Thursday, September 18, 2014
Scottish Independence Referendum: A lesson for Europe.
First of all, one of Europe's biggest powers will never be the same again. If Scotland decides to leave, the United Kingdom, it's flag, economy and its position in the EU will dramatically change.
If Scotland gains its independence from the UK, as it is the most pro-European nation in the Kingdom, it will inevitably affect the referendum on UK's EU membership scheduled for 2017. Without the Scottish vote, if the rest of the Kingdom is still as Euro-skeptic after the Scottish departure, it will surely mean the withdrawal of the country from the EU.
That will create unprecedented changes for the EU itself as well as the UK. Economically a separated Scotland will face many challenges, but there will be surely some for the remaining Kingdom itself. Both they will have to either re-apply or re-negotiate their EU membership and as the UK is one of the EU's major economies, things can get complicated to say at least.
If the YES side of the referendum wins and Scotland becomes an independent nation, it will open the door for many other regions of Europe to also seek theirs: Catalonia is closely watching the Scottish vote result, but also Corsica, Flanders, Sardinia, the Basque country and many other regions might follow suit.
This will create a new Europe, a continent of regions. Many Europeans fear the secessionist agenda of the nationalist movements across Europe, as they fear the collapse of the whole EU and the European economy. Others welcome the development, believing that a new united or federal Europe must be a federation of regions and not of the traditional states that we know, so they see their breaking up as necessary.
No matter what, if Scotland says YES to independence, Europe will never be the same again. And even if it votes NO, some lessons are still to be learned for the EU itself.
One of the driving forces of the surge in popularity of the nationalist party in Scotland, was the very bad policies that the centralized UK government in Westminster followed for the past years. The London based elites, were ignoring the signs coming from Scotland, taking for granted the fact that their country remained united for more than 300 years.
They continued to implement neo-liberal policies, while the Scots were obviously increasingly unhappy. In fact some analysts believe that the whole referendum is based not so much on driven nationalism, but continuous dissatisfaction with Westminster's financial policies.
Similar events triggered independence movements and uprisings in European history so many times before. If a population is not happy about their ruling elite, they will eventually protest or revolt. And when this population has a national identity different than the elites that rule them, then what starts as a protest against the policies adopted, it becomes a nationalist and independence movement.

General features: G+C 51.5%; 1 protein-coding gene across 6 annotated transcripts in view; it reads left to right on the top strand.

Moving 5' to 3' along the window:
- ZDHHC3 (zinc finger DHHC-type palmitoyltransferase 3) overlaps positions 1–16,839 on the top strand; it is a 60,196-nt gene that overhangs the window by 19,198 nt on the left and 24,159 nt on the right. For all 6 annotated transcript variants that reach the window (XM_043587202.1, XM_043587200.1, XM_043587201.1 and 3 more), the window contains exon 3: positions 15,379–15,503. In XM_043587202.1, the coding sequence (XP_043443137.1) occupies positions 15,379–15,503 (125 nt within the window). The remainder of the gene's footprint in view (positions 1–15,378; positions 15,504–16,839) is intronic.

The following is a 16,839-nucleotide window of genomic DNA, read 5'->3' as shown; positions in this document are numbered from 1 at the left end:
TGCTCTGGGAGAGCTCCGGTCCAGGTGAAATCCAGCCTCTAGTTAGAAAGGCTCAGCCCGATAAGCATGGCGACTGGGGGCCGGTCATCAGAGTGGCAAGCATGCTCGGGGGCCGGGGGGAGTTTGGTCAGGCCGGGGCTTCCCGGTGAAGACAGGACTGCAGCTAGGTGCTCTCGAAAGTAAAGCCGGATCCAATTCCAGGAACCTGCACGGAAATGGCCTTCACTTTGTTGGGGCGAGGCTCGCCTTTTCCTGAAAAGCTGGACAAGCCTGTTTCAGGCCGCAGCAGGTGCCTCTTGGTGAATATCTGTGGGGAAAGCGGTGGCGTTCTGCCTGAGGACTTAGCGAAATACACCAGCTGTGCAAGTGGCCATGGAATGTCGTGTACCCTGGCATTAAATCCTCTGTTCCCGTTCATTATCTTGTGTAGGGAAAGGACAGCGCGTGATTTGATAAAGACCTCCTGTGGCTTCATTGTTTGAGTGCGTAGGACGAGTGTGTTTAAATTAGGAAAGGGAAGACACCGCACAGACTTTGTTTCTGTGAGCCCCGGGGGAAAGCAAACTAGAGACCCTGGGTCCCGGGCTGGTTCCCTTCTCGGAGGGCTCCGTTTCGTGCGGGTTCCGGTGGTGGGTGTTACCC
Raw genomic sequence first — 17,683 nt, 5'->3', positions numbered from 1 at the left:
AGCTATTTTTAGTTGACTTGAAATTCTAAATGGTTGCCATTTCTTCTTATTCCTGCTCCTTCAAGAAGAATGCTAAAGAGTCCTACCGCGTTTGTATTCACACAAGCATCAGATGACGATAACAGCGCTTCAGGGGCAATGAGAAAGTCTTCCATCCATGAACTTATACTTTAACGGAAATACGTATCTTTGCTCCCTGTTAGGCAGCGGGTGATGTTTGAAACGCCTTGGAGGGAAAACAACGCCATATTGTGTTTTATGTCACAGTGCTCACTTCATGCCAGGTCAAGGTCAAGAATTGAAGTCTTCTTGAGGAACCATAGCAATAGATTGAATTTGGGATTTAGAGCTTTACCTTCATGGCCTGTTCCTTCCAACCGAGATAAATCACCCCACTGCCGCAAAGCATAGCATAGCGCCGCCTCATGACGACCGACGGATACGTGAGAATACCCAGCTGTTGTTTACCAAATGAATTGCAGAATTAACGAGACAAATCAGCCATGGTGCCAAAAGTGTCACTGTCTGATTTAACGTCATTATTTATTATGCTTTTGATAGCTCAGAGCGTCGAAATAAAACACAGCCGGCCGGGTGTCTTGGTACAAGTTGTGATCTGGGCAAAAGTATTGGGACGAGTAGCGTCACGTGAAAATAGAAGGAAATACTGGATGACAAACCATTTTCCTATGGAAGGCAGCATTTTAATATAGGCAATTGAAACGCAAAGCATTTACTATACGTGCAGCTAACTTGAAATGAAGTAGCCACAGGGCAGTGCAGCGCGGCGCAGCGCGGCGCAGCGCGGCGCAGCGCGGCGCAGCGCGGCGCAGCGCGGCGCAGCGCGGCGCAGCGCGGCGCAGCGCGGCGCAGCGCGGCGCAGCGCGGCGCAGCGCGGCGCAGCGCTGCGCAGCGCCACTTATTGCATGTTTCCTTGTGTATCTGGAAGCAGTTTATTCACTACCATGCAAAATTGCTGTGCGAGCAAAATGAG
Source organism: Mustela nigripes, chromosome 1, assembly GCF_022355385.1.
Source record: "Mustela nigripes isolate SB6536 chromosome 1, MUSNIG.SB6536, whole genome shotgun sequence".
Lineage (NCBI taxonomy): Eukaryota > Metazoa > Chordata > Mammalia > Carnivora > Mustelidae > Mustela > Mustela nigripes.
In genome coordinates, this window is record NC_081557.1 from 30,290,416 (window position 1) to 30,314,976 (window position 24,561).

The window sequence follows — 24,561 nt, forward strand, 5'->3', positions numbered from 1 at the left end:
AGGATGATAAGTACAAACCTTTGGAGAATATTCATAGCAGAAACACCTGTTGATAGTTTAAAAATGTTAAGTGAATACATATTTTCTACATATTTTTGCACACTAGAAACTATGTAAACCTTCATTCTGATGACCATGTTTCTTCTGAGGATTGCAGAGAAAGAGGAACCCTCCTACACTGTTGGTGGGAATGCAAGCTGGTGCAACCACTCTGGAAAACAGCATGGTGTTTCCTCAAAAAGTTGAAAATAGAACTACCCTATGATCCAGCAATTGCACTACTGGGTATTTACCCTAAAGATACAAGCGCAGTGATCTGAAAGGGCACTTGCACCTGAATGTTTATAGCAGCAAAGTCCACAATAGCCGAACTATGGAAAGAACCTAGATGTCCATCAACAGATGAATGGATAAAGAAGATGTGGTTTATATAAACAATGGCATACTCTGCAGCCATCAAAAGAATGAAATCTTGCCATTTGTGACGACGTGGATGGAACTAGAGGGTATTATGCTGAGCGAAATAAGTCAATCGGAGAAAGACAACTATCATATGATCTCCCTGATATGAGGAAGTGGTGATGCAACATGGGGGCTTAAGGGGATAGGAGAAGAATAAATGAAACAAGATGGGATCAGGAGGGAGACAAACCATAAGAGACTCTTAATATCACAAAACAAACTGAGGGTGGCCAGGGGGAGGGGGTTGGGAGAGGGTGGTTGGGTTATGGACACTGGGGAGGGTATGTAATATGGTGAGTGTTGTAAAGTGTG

That was exactly what happened during the collapse of the Ottoman empire and the former Yugoslavia. So why don't our leaders ever learn? It is obvious that the economy and how it is managed is sometimes a greater force than any nationalist feelings.In fact dissatisfaction of one's financial reality can often incite them.
Our leaders should always keep the population happy and prosperous to avoid dissidence, or give the nationalists an opportunity to gain popularity.
This can prove as a very valuable lesson for the EU itself and I think there are already signs of revolt against it, from ordinary Europeans. When power is centralized and detached from the people it is supposed to govern, it becomes irrelevant and secessionist or nationalist movements are eventually tearing this governing power apart.
So even if I am pro-European and a European federalist, I do not wish the EU to become a centralized government, under the model of France and Paris for example. A looser federation or confederation is more desired, especially when we are talking about 28, soon to be more different nation states.
If Brussels concentrates all power in Europe, it will soon (if not already) start behaving like Westminster: ignoring the voice or wishes of the people, blindly following policies that are very unpopular. That in return will empower the nationalists that will seek any opportunity to break away and so the dissolution of the EU as an institution will be inevitable.
If the EU or the UK are to survive, they need to change from within, before they are forced to change by the people. The weakening of a centralized power, taking always into account the public opinion and giving national and regional governments a greater say, might just do the trick to save a union.
It is obvious that the UK has failed but also others like Spain and the EU itself are not far behind. More integration does not necessarily mean concentration of power in one place, but standardization and harmonization of economic prosperity, living standards, opportunities and education throughout any union.
The above combined with a constant respect of the public opinion, cultural exchanges and a strong focus on our common identity, will prove much more effective in keeping the EU alive for the long term. At least more effective than a centralized government in Brussels.
If 300 years of unity fail to convince the Scots in remaining in the United Kingdom due to economic failures, what can be said about the EU with just over 50 years of history?
The European Union must become a federal socialist entity, promoting prosperity and equality across the block. Yet it must not limit itself to economic governance, it must become a cultural and a social project itself. After all it is also culture and common values that bind people together, not just a single currency.
The best of luck to Scotland, no matter what the outcome. This day is yours and the whole Europe is watching you.